Saturday, July 21, 2012

Tough Guys and Drama Queens by Mark Gregston

From Amazon - Parents of preteens intuitively know that no matter how good their kids are, there is turbulence ahead. Many feel lost and unprepared as they watch the damaging effects of culture collide with their child's growing pains and raging hormones.

For the past 35 years Mark Gregston has lived and worked with struggling teens and knows what it takes to reach them. He says, "A parent's success has little to do with either the validity of their words or their intent as messengers, it's more about how they approach their child and engage with them."

As the mother of two teenagers, I found this book to be invaluable.  In fact, I wish I had it a few years ago when they were tweens.  I think I've done a pretty good job, but I always worry.  My daughter has her drama moments with her friends and although I let her know I'm here if she needs to talk or advice, I kind of let her do her thing.  I know theres' nothing worse then getting in someone's space - I hate it, I'm sure they hate it.  

My son, on the other hand, is almost eighteen and he's trying his wings. It's so hard from a parent's perspective to wonder, "Did I do enough?" "Did I miss something vital?" With Tough Guys and Drama Queens, there are things we shouldn't allow our kids to do and why, and things we should let them do, and why.   With social media like it is today, as well as all of the other technology, things are way different now with teens then it was years ago, when I was a teen.  Heck, we didn't even have computers then, let alone the internet.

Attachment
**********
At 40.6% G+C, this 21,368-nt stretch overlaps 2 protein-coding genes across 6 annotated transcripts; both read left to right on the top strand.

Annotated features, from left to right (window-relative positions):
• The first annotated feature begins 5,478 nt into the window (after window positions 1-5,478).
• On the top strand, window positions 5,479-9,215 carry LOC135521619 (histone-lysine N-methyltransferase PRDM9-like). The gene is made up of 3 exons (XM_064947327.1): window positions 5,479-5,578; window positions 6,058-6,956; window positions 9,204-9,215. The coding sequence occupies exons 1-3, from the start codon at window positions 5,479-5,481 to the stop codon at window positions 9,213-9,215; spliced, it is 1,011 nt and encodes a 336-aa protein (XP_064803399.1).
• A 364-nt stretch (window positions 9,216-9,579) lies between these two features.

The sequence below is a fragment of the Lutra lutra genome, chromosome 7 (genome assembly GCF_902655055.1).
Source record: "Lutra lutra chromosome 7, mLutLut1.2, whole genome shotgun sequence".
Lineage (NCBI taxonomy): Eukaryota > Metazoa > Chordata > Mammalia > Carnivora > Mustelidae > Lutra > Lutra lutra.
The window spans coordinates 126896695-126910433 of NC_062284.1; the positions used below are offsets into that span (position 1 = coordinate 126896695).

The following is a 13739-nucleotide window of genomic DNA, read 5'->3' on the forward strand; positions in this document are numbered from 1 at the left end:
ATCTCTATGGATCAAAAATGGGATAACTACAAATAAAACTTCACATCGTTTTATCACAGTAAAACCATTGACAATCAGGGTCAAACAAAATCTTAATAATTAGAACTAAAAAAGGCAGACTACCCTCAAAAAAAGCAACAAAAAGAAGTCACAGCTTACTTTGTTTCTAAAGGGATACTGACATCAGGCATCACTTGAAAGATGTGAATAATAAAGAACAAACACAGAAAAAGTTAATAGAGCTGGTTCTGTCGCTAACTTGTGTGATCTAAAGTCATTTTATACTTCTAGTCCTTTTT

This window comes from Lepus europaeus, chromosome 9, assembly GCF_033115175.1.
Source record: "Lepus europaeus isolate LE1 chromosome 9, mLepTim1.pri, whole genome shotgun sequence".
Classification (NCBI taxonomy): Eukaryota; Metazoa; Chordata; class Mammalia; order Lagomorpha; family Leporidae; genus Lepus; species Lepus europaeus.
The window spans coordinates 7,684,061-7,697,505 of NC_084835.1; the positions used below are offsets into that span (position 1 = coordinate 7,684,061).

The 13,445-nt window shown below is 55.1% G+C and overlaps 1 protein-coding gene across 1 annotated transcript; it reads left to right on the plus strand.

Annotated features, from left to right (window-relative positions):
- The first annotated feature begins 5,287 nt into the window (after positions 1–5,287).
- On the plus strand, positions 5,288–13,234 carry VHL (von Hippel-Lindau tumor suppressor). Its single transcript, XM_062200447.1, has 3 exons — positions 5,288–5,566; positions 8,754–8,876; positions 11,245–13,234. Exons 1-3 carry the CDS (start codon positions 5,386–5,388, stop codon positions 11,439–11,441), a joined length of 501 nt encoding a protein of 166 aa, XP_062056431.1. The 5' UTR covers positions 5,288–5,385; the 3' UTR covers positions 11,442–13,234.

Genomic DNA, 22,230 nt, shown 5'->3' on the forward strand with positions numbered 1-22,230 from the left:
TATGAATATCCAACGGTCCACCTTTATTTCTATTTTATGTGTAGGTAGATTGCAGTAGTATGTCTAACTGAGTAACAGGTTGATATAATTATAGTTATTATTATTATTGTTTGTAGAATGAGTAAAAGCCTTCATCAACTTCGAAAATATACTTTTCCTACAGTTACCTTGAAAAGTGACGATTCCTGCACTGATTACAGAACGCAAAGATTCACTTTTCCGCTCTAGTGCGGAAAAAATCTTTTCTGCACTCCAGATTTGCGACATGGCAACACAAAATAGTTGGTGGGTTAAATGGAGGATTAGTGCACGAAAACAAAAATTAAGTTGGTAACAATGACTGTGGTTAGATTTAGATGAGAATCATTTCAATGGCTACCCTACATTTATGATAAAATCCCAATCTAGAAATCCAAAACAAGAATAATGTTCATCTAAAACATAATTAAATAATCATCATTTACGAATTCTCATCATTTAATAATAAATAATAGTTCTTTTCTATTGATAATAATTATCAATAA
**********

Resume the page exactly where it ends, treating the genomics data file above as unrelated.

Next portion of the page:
An invaluable resource for all parents!    Appearance, performance, authority, respect and  boundaries, as well as other proactive tools to help you prepare for those tough teen years!  A really great how-to book that includes biblical techniques for you as a guide for those rough times.  Well Recommended!

* I received a copy of this book in exchange for an honest review.

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The old grey donkey, Eeyore stood by himself in a thistly corner of the Forest, his front feet well apart, his head on one side, and thought about things. Sometimes he thought sadly to himself, "Why?" and sometimes he thought, "Wherefore?" and sometimes he thought, "Inasmuch as which?" and sometimes he didn't quite know what he was thinking about.

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